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The Forms of Silence: Media Coverage on Neglected Diseases in Brazil

  • Raquel PaivaEmail author
  • Igor Sacramento
Chapter
  • 238 Downloads
Part of the Global Transformations in Media and Communication Research - A Palgrave and IAMCR Series book series (GTMCR)

Abstract

Brazil is characterized by a noticeable divide between modern structures generated through capitalist expansion and archaic structures that vary from one region to another. However, this is not so much a geographical issue as it is an issue of the level of penetration of capitalist modernization in the service sector, including the realm of health. Half a century ago, the Brazilian Economic Development Theory (we refer to the economist Celso Furtado 1954) was able to point out the reason for this dualism within the phenomenon of underdevelopment, the presence of “hybrid structures”, one part of which would tend to behave like a capitalist system and the other remain within a pre-existing structure, comparatively archaic. It aims to provide advanced services (high-level hospitals, competent doctors) but excludes those disadvantaged by their income. This exclusion refers not only to people of a certain social class, but also to the characteristic diseases of the archaic sector of those hybrid structures. This is the framework in which this chapter analyzes the media’s systematic silence on diseases “from another era”, which paradoxically persist as an endemic in contemporary life. It argues that silence or discursive negligence seems to be an indication of the media’s implicit complicity with the hegemonic sphere of production and supply of health services-related information.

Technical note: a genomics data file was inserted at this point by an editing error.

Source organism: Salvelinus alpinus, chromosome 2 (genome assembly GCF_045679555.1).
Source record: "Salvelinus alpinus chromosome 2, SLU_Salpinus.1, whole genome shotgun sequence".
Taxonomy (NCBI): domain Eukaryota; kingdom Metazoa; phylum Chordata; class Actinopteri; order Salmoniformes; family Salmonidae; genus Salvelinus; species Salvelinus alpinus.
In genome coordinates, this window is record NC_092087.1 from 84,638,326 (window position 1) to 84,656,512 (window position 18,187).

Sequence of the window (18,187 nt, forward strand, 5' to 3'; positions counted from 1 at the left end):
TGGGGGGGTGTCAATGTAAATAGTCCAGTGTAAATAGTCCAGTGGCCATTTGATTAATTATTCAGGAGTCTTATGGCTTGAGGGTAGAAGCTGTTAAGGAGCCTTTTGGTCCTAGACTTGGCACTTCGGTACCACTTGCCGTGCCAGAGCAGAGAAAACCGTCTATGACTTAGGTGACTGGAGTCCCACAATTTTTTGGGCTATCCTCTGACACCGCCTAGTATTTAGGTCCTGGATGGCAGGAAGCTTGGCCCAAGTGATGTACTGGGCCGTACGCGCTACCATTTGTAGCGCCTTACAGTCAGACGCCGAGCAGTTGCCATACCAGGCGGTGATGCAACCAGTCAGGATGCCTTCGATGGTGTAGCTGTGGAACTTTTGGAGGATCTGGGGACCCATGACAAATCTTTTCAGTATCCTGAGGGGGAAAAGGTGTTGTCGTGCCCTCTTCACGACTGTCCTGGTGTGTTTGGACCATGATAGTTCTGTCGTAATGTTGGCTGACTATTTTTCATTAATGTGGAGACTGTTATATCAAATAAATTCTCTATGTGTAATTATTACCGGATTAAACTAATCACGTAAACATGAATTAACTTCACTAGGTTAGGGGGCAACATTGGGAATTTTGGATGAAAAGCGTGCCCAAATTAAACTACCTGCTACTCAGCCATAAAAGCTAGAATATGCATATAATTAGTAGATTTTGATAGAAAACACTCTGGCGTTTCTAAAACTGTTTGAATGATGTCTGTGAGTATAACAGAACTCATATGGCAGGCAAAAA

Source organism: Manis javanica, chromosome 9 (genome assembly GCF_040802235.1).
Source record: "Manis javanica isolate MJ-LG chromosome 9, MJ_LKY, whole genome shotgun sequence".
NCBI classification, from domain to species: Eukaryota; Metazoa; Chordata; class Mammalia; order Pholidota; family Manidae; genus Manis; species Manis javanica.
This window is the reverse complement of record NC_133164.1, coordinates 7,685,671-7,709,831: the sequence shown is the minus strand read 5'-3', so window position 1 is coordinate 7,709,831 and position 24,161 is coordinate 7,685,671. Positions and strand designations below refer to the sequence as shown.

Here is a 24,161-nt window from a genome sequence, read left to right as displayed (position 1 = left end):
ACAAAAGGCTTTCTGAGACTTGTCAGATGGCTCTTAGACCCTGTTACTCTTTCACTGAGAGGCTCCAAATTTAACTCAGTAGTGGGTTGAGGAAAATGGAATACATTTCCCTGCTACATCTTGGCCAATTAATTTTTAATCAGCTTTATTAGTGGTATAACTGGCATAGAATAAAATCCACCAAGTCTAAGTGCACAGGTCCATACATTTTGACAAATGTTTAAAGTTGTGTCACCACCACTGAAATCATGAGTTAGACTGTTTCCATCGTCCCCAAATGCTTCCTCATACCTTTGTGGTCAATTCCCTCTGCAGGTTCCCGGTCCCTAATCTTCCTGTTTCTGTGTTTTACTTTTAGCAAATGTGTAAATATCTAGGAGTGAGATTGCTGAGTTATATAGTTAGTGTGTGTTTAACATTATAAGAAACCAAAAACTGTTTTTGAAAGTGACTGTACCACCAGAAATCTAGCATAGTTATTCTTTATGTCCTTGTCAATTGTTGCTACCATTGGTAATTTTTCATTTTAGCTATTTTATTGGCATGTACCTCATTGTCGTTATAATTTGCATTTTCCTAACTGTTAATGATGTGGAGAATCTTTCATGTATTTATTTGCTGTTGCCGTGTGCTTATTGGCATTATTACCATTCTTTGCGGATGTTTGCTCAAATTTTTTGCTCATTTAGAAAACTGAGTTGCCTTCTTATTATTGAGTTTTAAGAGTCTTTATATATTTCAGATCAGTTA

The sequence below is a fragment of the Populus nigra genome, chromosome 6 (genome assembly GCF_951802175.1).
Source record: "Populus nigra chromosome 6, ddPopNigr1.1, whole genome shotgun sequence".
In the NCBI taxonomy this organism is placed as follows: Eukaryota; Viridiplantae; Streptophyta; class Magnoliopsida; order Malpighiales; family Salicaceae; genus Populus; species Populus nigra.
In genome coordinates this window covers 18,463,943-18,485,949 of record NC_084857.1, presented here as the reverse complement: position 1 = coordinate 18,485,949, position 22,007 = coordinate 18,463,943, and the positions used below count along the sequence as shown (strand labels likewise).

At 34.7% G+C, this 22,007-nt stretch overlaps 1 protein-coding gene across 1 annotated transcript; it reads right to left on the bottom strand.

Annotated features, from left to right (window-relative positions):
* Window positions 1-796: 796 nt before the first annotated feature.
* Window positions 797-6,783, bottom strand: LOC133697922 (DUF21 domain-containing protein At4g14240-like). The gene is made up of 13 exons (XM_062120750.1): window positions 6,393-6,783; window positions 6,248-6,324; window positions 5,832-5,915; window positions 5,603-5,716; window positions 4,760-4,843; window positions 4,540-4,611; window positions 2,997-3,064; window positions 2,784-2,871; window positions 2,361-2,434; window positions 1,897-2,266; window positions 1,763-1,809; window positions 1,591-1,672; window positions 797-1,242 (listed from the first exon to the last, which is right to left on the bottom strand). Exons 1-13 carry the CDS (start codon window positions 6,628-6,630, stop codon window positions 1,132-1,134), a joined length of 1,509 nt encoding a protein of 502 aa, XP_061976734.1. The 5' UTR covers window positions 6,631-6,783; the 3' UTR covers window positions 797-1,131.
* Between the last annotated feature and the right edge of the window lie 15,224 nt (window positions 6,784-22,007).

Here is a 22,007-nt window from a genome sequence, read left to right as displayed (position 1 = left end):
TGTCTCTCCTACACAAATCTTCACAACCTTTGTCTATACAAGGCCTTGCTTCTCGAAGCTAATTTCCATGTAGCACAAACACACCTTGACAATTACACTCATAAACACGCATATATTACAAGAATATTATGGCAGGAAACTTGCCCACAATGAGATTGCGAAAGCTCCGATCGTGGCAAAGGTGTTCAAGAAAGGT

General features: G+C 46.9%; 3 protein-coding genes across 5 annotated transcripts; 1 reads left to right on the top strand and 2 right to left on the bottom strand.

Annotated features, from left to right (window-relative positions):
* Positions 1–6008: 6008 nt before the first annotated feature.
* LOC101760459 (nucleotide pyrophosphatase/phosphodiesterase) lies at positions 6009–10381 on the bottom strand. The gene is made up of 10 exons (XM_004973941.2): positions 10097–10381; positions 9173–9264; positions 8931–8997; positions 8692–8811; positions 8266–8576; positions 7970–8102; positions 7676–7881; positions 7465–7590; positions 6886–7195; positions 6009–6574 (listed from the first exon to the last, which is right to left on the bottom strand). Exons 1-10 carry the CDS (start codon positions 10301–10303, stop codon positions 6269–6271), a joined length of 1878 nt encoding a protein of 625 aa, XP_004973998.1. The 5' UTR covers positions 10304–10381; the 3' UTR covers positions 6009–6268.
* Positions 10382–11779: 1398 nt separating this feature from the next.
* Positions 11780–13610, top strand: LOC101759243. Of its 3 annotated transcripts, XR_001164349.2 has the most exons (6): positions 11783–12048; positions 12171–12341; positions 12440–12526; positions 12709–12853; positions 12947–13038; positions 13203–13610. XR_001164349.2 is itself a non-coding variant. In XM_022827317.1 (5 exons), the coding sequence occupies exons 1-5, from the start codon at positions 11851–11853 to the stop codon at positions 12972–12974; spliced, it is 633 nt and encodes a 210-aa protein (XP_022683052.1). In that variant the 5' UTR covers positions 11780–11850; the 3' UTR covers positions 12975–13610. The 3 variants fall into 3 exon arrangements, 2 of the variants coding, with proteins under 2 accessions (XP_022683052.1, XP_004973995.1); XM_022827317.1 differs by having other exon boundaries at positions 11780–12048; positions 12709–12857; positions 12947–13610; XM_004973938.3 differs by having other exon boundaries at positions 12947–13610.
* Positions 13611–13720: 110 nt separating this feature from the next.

Keywords

Social Determinant Yellow Fever Human African Trypanosomiasis Dengue Case Basic Sanitation 
These keywords were added by machine and not by the authors. This process is experimental and the keywords may be updated as the learning algorithm improves.

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Copyright information

© The Author(s) 2016

Authors and Affiliations

  1. 1.CommunicationFederal University of Rio de JaneiroRio de JaneiroBrazil
  2. 2.Health Communication Research LaboratoryOswaldo Cruz FoundationRio de JaneiroBrazil

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